From May 3 until July 2, Sebastiaan Brajkovic will present his solo exhibition “LATHE” at the Carpenters Workshop Gallery in New York City.
For its first exhibition of works by Sebastian Brajkovic in New York, Carpenters Workshop Gallery will present ‘LATHE’, a culmination of work from this Dutch artist. From May 3 until July 2, Brajkovic’s designs are exhibited, that re-interpret 18th century furniture archetypes, transmuted through expressive and surreal forms, while integrating traditional techniques of master craftsmanship with new methods of technology. Through his choice of production processes and materials, Brajkovic simultaneously challenges the traditions he employs and responds to historical references with contemporary re-imaginings of form, technique, and aesthetic. ‘Lathe’ is comprised of several key pieces that further exemplify the evolution of the designers process, including ‘Fibonacci’ and ‘Slepinir’.
The exhibition invites us to adopt a perspective focusing on the tangible, the alive, the dynamic. An ideal that represents life. Sebastian Brajkovic’s creative process is thus a ‘work in progress’, an endless game, the journey from functional item to work of art: ‘‘My objects are sculptures, but at the same time they are perfectly functional in their design. In painting, I’m drawn to the ‘blurred effect’ and distortion, twisting, rather like Francis Bacon, who creates and then dismantles his subjects. At the moment, I want to create finished objects and show them in all their complexity. It’s an attempt to express perfection.’’
Sebastian Brajkovic investigates the notions of perspective and distortion of form through his sculptural furniture pieces. This interest in the rotation and skewing of an object originated from his childhood, when reel-to-reel tape decks and car wheels were such a source of overwhelming intrigue to the young Brajkovic that his parents wondered if he might be autistic (he was not). As he matured his fascination manifested itself in painting and sculpture, eventually resulting in the creation of the Lathe series of tables and chairs, which have been identified as a modern classic of design and reside in the permanent collection of institutions such as the Victoria and Albert Museum (London) and the Museum of Arts and Design (New York).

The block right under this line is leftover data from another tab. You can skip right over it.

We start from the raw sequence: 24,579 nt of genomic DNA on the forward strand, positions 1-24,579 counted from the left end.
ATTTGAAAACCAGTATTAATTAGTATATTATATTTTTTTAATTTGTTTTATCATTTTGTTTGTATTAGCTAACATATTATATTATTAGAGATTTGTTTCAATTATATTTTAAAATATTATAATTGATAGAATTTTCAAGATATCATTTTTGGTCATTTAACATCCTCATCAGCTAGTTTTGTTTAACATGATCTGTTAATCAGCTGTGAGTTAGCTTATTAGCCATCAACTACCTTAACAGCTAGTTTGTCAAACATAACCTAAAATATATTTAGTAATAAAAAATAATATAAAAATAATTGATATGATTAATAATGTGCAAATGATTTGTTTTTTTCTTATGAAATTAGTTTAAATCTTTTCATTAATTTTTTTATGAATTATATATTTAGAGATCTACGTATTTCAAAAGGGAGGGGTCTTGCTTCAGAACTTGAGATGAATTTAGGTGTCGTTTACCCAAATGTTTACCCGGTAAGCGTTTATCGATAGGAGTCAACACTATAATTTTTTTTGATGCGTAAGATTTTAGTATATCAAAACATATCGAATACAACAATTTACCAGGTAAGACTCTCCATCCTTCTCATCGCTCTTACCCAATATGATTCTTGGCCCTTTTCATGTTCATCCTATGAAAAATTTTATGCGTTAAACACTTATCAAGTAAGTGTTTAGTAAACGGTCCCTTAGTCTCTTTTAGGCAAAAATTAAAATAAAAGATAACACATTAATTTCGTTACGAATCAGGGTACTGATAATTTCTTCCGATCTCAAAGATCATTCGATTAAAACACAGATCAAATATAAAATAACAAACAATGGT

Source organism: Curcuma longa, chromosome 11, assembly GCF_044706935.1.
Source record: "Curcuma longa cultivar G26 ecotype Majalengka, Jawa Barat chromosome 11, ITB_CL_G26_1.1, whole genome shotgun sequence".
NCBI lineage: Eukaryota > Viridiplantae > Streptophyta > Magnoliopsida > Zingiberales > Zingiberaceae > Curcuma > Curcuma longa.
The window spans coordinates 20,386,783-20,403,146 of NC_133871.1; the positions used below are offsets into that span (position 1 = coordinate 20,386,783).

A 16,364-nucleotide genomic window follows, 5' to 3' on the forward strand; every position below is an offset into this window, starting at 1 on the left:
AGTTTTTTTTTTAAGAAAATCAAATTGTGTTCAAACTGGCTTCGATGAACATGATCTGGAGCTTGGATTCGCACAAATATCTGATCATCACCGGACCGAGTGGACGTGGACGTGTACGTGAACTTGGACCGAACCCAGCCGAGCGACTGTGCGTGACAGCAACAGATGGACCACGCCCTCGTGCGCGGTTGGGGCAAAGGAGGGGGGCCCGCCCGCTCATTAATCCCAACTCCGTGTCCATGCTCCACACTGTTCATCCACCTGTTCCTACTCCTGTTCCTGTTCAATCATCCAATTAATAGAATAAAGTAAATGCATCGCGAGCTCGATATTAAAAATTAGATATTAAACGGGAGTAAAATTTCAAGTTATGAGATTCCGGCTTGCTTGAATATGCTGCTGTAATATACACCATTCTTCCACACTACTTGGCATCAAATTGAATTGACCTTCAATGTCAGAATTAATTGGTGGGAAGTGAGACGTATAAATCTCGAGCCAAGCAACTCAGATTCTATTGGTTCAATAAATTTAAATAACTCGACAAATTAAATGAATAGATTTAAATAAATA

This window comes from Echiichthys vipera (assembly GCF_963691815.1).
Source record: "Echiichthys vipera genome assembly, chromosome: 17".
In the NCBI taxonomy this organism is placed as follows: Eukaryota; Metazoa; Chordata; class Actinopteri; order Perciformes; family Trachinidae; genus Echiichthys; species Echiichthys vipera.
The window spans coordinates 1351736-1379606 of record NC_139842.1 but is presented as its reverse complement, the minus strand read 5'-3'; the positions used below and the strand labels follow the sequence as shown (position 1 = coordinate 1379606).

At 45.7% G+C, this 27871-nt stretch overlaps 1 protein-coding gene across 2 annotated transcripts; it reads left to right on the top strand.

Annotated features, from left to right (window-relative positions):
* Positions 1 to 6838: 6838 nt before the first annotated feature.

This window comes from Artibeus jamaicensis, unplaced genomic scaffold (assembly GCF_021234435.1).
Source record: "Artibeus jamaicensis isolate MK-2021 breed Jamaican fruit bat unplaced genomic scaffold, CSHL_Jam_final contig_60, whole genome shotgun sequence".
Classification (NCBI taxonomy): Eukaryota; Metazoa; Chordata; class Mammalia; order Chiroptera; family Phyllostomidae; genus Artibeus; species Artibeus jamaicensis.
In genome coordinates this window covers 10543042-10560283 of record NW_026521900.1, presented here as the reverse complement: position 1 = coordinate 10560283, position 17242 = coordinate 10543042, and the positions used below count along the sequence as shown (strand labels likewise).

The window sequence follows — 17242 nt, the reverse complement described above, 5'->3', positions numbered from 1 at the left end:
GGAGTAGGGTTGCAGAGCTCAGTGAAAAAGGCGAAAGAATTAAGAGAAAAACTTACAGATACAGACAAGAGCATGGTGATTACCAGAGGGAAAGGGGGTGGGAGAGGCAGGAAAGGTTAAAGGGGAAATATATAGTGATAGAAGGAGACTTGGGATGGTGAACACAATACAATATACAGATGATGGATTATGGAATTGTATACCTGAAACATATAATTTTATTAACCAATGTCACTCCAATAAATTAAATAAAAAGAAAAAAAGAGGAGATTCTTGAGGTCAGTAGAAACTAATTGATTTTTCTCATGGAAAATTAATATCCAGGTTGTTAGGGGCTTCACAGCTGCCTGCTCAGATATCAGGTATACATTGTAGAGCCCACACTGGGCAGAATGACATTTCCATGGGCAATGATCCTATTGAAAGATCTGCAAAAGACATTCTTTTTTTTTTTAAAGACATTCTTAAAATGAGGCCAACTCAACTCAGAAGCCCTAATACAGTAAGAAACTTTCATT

During this time, under the influences of tutors Gijs Bakker, Hella Jongerius, and Jurgen Bey (under whom he interned at Studio Makkink Bey), Sebastian Brajkovic began to develop a keen interest in the discrepancy between art and design. Exploring the possibilities of this point, where each medium begins to intersect with the other, has fuelled his practice ever since. Sebastian Brajkovic graduated from the Academy in 2006 with his project ‘Lathe’ and almost immediately created a huge impact on the design-art world. His pieces have found homes in some of the most significant private collections.
The ‘Lathe’ series, expanded for his first solo show at the Carpenters Workshop Gallery in 2008, returns to his original fascination with rotation. The Lathe tables at once illustrate and innovate the idea of turned furniture. The spinning motion of a lathe forms both the table’s creation and its decoration. The rotation is visible on the table’s exaggerated profiles and on the layers of concentric whirls that constitute its surface. Through his in depth explorations of the theoretical and the technical, Sebastian Brajkovic creates an aesthetic balance of structure, freedom and form.
How do you feel about your first solo exhibition in New York?
For me New York is the home town of contemporary art. Here lives freedom! The city brings to my imagination everything from post-modernistic art to more radical interventions like Pop Art, Assemblage, Abstract art, Abstract Impressionism et cetera!
How is the exhibition different to ‘Vanishing Point’ that showed in Paris last year?
It will not be so different. However there will be new works among other pieces that were shown at the Paris show but it will all be entirely new for the American public.
What has been the feedback from collectors and those in the art and design field since this exhibition?
The feedback has been fantastic. We had some amazing coverage. It is great to talk about the work because I really like to give my thoughts a voice, reasoning and possibilities/impossibilities. It is always very encouraging and pleasing to see the work being settled in different environments, either more of a collectors habitat or an art-lovers space or a place where it will be used a lot like stores or hotel lobbies.
For your work Fibonacci, you worked with Maison Lesage on the embroidery. How has this relationship evolved?
I will be making more pieces with Maison Lesage because I really think it fits perfectly in the philosophy of my approach.
Tell us about the other artisans you work with across Europe?
My upholsterer and my bronzemaster are my hidden gems. They are wonderful and very important for the design and finishing touch of the pieces. They made my first pieces and I hope they will make my last.
Carpenters Workshop Gallery produces and exhibits functional sculptures by international rising and established artists and designers going outside their traditional territories of expression. The gallery relies on the partnership of childhood friends, Julien Lombrail and Loic le Gaillard. Carpenters Workshop is actively involved in the research and production of the limited edition works exhibited. It transcends classical borders in terms of art and design, as its proposal stands just at the intersection of these two universes, reaching precisely a symbiosis of art and design. The gallery’s choices are guided by the research of an emotional, artistic and historical relevance – relevance that appears as evidence.